credit score : Your loan repayment history What’s your track record for repaying creditors?
One of the most important factors in a credit score is your payment history.
It affects roughly 35 percent of your score.
The first thing any lender wants to know is whether you’ve paid past credit accounts on time.
Late payments aren’t an automatic “score-killer.”
An overall good credit picture can outweigh one or two instances of, say, late credit card payments.
On the other hand, having no late payments in your credit report doesn’t mean you automatically get a great score.
Some 60 to 65 percent of credit reports show no late payments at all.
Your payment history is just one piece of information used in calculating your credit score.
In the area of payments, your score takes the following into account :
Payment information on many types of accounts :
These types of accounts include credit cards such as Visa, MasterCard, American Express, PayPal Credit, and Discover, credit cards from stores
Or online merchants where you do business, installment loans (loans such as a mortgage on which you make regular payments), and finance company accounts.
Public record and collection items :
These items include reports of events such as bankruptcies, foreclosures, suits, wage attachments, liens, and judgments.
They’re considered quite serious, although older items and items with small amounts count less than more recent items or those with larger amounts.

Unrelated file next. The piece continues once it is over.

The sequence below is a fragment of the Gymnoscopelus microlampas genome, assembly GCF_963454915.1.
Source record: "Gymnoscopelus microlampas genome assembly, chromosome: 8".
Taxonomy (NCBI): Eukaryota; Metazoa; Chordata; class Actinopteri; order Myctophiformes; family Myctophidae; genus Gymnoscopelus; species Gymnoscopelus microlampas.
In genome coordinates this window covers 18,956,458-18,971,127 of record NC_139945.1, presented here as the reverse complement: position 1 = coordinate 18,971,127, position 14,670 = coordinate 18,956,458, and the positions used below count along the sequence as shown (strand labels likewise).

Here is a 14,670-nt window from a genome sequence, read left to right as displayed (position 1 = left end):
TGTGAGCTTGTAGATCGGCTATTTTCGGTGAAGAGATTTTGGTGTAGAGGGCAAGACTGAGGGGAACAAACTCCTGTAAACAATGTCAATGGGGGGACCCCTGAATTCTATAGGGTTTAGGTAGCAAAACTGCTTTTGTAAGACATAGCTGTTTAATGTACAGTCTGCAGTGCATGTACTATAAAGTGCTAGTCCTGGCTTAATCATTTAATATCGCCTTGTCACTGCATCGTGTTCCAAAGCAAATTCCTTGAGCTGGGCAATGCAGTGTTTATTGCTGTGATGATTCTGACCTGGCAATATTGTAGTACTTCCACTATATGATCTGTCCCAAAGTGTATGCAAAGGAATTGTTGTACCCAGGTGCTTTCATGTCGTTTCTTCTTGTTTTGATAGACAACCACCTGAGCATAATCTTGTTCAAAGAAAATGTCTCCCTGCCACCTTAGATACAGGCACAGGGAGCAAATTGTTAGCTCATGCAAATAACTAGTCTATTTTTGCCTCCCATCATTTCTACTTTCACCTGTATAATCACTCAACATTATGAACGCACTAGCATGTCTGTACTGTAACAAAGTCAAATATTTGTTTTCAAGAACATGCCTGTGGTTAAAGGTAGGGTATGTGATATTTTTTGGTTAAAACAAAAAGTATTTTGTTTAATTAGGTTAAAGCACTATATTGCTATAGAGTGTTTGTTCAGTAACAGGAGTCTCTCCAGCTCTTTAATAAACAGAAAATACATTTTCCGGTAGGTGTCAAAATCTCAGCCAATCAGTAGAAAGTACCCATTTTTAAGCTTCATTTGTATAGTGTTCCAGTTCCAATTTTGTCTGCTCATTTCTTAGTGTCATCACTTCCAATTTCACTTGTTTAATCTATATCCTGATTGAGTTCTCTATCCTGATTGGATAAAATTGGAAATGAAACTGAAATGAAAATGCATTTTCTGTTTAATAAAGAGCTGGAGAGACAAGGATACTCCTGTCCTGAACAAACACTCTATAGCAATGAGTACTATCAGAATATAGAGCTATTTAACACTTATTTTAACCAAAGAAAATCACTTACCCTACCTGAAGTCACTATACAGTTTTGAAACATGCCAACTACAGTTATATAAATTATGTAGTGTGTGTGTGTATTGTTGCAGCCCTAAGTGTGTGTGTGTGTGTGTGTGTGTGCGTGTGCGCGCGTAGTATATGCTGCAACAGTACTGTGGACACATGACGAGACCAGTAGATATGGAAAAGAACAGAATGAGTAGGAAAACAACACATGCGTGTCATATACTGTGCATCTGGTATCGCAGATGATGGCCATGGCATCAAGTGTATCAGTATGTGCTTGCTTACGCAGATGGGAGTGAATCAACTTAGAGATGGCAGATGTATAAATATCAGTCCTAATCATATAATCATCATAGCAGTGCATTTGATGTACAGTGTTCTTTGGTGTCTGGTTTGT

Bankruptcies stay on your credit report for seven to ten years, depending on the type.
Details on late or missed payments (delinquencies) and public record and collection items :
The FICO score considers how late such payments were, how much you owed, how recently they occurred, and how many you have.
As a rule, a 60-day late payment isn’t as damaging as a 90-day late payment.
A 60-day late payment made just a month ago, however, penalizes you more than a 90-day late payment from five years ago.
How many accounts show no late payments (credit score) :
A good track record on most of your credit accounts increases your credit score.
So how do you improve your FICO score? Consider the possibilities:
Pay your bills on time.
Reprobate installments and accumulations can have a noteworthy negative effect on your score.
If you’ve missed payments, get current and stay current.
The more you pay your bills on schedule, the better your score.
Paying off or closing an account doesn’t remove it from your credit report.
The score still thinks about this data, since it mirrors your past credit design.
But closing accounts that you never use can help because the number of lines of credit and the total dollar amount of available credit are factors in the credit scoring algorithms.
If you’re having trouble making ends meet, get help.
This step doesn’t improve your score immediately, but if you can begin to manage your credit and pay on time, your score gets better over time.